An optical spectrum analyzer is used in the shore station for a check of the quality of the communications with the detection unit (almost 100 km away, 3,500 m deep). Each signal (in the form of a peak) in the plot corresponds to one of the optical modules of the detection unit. Believe it: when this plot appears on the screen of the instrument, it is a fantastic reward for all the hard work done in the sea campaign and before!

 

 

 

 

 

 

 

 

 

 


A very busy day, offshore and onshore

13 September – Still a day packed of activities today!

The status at the moment is that all interlink cables have been layed down on the sea floor and two detection units have been deployed and connected to the junction box. The detection units are still furled on their launcher vehicles; they will be allowed to unfurl tomorrow – since the launcher vehicle has to be recovered from the ship after it reaches the surface, it is better to perform this operation in the daylight.

Pre-unfurling functional tests performed from the onshore control station show that those first two detection units are in good order.

Deployments of the next detection units will continue during the night.

The onshore team in the control station at Portopalo di Capo Passero, Sicily, Italy.

 

 

 

 

 

 

 

 


Good progress, despite adverse sea condition

12 September – there has been good progress in the operation so far!

The two cable reels are also deployed. The cables for connecting four detection units are already layed on the sea bottom and connected to the junction box. There is only one cable left to install.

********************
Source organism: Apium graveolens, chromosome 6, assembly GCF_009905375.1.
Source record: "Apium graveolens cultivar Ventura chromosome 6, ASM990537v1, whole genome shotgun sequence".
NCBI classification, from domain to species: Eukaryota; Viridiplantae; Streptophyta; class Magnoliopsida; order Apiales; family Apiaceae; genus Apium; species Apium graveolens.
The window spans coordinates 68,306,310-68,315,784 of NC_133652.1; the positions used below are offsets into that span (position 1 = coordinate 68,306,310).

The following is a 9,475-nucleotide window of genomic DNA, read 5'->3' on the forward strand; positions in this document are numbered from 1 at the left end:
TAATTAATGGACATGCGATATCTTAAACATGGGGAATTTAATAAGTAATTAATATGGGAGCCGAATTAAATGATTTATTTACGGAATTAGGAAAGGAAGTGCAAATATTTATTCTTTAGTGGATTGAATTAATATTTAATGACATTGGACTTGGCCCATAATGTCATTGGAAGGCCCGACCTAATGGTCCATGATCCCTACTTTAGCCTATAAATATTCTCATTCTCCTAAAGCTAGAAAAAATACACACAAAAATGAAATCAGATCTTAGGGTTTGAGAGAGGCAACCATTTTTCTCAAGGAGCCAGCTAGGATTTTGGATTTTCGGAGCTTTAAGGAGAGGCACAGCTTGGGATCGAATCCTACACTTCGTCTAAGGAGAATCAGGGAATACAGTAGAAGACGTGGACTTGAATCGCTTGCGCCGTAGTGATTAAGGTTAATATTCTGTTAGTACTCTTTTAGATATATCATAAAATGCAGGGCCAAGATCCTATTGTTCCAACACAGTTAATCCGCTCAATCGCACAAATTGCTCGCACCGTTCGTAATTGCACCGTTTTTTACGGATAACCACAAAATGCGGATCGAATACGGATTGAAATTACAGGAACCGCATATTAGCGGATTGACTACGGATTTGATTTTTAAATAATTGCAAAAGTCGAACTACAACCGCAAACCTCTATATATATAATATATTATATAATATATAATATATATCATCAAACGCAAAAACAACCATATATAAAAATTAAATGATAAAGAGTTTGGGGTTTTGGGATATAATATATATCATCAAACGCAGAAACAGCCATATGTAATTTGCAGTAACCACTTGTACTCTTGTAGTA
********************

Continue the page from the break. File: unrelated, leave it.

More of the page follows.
While proceeding with these activities, however, the weather conditions worsened. The sky was still sunny, but waves mounted high: “We have a lot of sun here, but we are dancing a lot” commented Daniele Vivolo, who is among the KM3NeT team onboard the ship.

In such situation the risks when putting the equipment in water increase significantly. It was therefore decided to put the operation on hold, waiting for an improvement of the sea state.

In late afternoon, the sea had calmed down significantly, and the operations were resumed.

As we write this post, the first detection unit of the set of five included in this campaign is already in water, travelling into the deep, dark sea, down to 3,500 meters depth. There it will meet the ROV (the submarine vehicle operated from the ship), which will take care of the next steps: to assist in carefully positioning the detection unit on the sea bottom and to connect it to the cable already in place. Have a safe trip!

In the movie: the first detection unit is prepared for deployment.


First day of deployments at the ARCA site

11 September – operations are proceeding smoothly on Handin Tide.

The two new optical beacons of the positioning system are already placed on the sea bottom – these are autonomous devices not requiring a connection to the sea-floor network.

The deployment of the two reels carrying the long interlink cables for the detection units is proceeding. Installation of these cables requires time, because once a reel has reached the sea bottom, each cable has to be spooled off and layed down on the sea floor. These cables will be later used for connecting each detection unit to the submarine junction box which is already at the site (and connected to the 6 detection units already installed).

Once installation of the cables is completed, the deployment of the detection units can start – tomorrow!

The deck of the Handin Tide at the start of the operations (note that the yellow vehicle on the left is the Remotely Operated Vehicle – ROV – to be used for underwater operations).

 

 

 

 

 

 

 

 

 

 


Handin Tide left the harbour of Malta

10 September – the Handin Tide left the port of Malta around 5 p.m. CEST.

The navigation to the KM3NeT site is estimated to take about 10 hours.

The weather forecast is good. The activity on site will start early morning tomorrow.

Keep following the KM3NeT blog.


Blog posts about the sea campaign of September 2021

09 September 2021 – KM3NeT is getting ready for a new sea operation at the ARCA site near Sicily, Italy.

Five new detection units for ARCA are ready to board the ship in the harbour of Malta.
The ship is scheduled to set sail in the evening of 10 September 2021.

We will report on this operation with posts in the social media and in this live blog.